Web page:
Sleeping requirements vary from person to person, but according to the National Sleep Foundation, most healthy adults need 7 to 9 hours of sleep per night to function at their best. Getting enough sleep can boost your concentration and productivity, improve athletic performance, decrease inflammation in the body, and improve your immune function. Try to avoid using your phone or tablet before you go to bed. Studies have shown that the blue and white light given off from our screens prevents our brains from releasing melatonin, a hormone that tells our bodies it’s nighttime, which overtime can severely disrupt your sleep patterns.
3. Get Your Sweat On
The Mayo Clinic recommends getting at least 150 minutes of moderate aerobic activity or 75 minutes of vigorous aerobic activity per week, or a combination of both. So aim for around 30 minutes every day. This is the minimum amount recommended to stay healthy and decrease your risk of heart attack and stroke. Strength training is also very important to help you maintain or lose weight, increase bone density, and increase muscle mass. Keep in mind that sweating does not only mean you are burning calories, it is also helping detox toxins from your body.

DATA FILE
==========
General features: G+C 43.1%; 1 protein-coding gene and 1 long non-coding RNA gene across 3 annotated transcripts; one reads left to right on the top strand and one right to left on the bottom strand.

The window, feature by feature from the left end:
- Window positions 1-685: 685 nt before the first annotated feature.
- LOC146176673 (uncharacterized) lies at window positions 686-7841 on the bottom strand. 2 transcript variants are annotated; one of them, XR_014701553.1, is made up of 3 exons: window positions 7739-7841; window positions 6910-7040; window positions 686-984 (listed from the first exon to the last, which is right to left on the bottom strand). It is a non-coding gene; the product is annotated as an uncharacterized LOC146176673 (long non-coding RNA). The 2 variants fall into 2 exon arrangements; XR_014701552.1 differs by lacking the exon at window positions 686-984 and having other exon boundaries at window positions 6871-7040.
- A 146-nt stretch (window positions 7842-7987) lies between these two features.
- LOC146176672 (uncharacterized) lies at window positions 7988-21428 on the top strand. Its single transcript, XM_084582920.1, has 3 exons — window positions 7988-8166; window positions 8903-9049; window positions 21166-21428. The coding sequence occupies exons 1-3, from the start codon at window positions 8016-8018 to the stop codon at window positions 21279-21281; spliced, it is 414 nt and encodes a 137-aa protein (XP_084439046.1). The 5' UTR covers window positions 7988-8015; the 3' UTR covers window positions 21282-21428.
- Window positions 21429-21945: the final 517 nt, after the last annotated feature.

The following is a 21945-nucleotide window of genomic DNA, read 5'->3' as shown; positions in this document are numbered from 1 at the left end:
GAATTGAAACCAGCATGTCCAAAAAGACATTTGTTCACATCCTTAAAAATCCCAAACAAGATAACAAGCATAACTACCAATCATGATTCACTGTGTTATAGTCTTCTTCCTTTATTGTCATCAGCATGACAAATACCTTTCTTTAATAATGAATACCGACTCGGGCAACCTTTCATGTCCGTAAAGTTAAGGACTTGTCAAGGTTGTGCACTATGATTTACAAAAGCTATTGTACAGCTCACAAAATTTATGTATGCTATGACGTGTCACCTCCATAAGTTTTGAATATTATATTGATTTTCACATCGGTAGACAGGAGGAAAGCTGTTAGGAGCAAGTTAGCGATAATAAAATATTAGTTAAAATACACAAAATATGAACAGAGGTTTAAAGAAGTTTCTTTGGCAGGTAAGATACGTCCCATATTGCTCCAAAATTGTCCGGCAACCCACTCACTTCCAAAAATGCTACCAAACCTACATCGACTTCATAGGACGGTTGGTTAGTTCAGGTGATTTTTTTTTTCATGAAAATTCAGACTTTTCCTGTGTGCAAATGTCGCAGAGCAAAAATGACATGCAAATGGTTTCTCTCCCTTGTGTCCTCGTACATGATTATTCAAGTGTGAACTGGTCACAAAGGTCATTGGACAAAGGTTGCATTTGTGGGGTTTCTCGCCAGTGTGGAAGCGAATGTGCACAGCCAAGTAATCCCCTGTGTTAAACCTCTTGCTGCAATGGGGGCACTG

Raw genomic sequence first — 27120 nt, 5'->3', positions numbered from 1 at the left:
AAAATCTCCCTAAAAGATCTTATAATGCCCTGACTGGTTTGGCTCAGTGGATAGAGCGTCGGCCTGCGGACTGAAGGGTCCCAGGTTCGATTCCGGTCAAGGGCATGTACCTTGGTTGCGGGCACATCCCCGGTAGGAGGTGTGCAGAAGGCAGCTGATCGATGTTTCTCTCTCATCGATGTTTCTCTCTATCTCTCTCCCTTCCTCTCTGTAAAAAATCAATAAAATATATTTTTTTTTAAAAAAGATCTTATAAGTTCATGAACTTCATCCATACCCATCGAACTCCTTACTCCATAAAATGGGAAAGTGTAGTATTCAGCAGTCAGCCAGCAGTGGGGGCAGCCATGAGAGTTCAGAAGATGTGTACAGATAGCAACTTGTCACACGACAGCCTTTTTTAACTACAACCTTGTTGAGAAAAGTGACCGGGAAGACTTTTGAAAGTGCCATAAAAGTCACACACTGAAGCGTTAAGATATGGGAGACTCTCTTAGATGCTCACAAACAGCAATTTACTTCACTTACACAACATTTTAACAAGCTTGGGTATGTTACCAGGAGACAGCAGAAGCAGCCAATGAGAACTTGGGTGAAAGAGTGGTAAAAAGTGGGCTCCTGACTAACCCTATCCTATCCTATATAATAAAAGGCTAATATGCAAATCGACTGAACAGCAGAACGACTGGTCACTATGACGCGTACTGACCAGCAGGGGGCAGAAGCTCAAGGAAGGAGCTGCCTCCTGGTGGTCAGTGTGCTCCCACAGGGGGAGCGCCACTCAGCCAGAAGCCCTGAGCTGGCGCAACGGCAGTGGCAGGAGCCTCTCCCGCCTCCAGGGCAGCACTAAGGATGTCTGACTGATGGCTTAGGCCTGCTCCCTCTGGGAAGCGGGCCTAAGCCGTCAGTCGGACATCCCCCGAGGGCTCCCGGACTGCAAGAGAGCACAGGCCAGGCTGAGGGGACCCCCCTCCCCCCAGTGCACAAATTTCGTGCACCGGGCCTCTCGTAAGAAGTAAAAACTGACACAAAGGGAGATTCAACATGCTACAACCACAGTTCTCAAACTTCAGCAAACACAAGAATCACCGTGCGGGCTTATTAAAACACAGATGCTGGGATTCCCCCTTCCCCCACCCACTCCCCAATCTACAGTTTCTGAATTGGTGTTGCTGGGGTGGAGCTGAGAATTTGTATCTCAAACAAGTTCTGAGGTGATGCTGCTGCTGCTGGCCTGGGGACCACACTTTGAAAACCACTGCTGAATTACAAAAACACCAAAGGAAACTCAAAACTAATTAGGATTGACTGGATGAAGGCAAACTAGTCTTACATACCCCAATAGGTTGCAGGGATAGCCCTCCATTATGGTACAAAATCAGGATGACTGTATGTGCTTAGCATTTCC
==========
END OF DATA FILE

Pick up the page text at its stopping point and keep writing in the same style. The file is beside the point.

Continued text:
4. Drink More Water
Your body weight is made up of 60 percent water. Every system in your body needs water to function. The current IOM recommendation for people ages 19 and older is around 3.7 liters for men and 2.7 liters for women. This is your overall fluid intake per day, which includes anything that you drink or eat that contains water, including fruits or vegetables. Find a PET plastic water bottle (or even better, a stainless steel one) and carry it with you throughout the day. Our family loves the Hydro Flask canteens and we each have one of our own. They keep your beverage hot or cold all day long!